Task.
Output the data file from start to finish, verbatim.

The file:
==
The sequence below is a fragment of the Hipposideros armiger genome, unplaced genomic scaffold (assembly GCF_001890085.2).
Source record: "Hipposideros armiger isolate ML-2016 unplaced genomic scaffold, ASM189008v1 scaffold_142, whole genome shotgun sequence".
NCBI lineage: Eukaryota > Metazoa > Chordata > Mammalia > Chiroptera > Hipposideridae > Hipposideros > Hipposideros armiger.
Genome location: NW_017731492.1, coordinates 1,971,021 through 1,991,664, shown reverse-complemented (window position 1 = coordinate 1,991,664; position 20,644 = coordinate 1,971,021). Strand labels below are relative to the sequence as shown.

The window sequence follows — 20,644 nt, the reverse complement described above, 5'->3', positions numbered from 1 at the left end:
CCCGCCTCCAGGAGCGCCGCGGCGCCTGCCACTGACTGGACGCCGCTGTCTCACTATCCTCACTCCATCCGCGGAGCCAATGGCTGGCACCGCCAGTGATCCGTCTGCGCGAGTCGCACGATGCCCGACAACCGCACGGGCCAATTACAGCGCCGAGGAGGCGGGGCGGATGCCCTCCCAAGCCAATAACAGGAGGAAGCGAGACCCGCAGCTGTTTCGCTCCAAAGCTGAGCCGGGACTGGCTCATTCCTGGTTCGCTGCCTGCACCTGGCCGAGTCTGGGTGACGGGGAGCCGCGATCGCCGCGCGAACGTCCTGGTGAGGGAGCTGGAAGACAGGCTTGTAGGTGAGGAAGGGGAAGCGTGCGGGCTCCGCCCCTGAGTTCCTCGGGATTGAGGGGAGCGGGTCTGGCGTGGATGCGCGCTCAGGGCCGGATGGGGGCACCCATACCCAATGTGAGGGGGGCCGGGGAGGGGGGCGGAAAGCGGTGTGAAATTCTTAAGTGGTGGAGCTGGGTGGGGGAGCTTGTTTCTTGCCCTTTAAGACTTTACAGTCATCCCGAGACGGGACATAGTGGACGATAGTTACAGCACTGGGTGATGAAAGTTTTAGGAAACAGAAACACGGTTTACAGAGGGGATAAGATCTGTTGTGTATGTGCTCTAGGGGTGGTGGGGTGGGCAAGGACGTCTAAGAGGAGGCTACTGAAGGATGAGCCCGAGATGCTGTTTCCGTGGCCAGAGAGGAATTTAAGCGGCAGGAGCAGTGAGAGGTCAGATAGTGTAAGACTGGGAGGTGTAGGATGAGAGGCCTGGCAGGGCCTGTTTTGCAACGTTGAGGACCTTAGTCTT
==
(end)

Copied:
The sequence below is a fragment of the Hipposideros armiger genome, unplaced genomic scaffold (assembly GCF_001890085.2).
Source record: "Hipposideros armiger isolate ML-2016 unplaced genomic scaffold, ASM189008v1 scaffold_142, whole genome shotgun sequence".
NCBI lineage: Eukaryota > Metazoa > Chordata > Mammalia > Chiroptera > Hipposideridae > Hipposideros > Hipposideros armiger.
Genome location: NW_017731492.1, coordinates 1,971,021 through 1,991,664, shown reverse-complemented (window position 1 = coordinate 1,991,664; position 20,644 = coordinate 1,971,021). Strand labels below are relative to the sequence as shown.

The window sequence follows — 20,644 nt, the reverse complement described above, 5'->3', positions numbered from 1 at the left end:
CCCGCCTCCAGGAGCGCCGCGGCGCCTGCCACTGACTGGACGCCGCTGTCTCACTATCCTCACTCCATCCGCGGAGCCAATGGCTGGCACCGCCAGTGATCCGTCTGCGCGAGTCGCACGATGCCCGACAACCGCACGGGCCAATTACAGCGCCGAGGAGGCGGGGCGGATGCCCTCCCAAGCCAATAACAGGAGGAAGCGAGACCCGCAGCTGTTTCGCTCCAAAGCTGAGCCGGGACTGGCTCATTCCTGGTTCGCTGCCTGCACCTGGCCGAGTCTGGGTGACGGGGAGCCGCGATCGCCGCGCGAACGTCCTGGTGAGGGAGCTGGAAGACAGGCTTGTAGGTGAGGAAGGGGAAGCGTGCGGGCTCCGCCCCTGAGTTCCTCGGGATTGAGGGGAGCGGGTCTGGCGTGGATGCGCGCTCAGGGCCGGATGGGGGCACCCATACCCAATGTGAGGGGGGCCGGGGAGGGGGGCGGAAAGCGGTGTGAAATTCTTAAGTGGTGGAGCTGGGTGGGGGAGCTTGTTTCTTGCCCTTTAAGACTTTACAGTCATCCCGAGACGGGACATAGTGGACGATAGTTACAGCACTGGGTGATGAAAGTTTTAGGAAACAGAAACACGGTTTACAGAGGGGATAAGATCTGTTGTGTATGTGCTCTAGGGGTGGTGGGGTGGGCAAGGACGTCTAAGAGGAGGCTACTGAAGGATGAGCCCGAGATGCTGTTTCCGTGGCCAGAGAGGAATTTAAGCGGCAGGAGCAGTGAGAGGTCAGATAGTGTAAGACTGGGAGGTGTAGGATGAGAGGCCTGGCAGGGCCTGTTTTGCAACGTTGAGGACCTTAGTCTT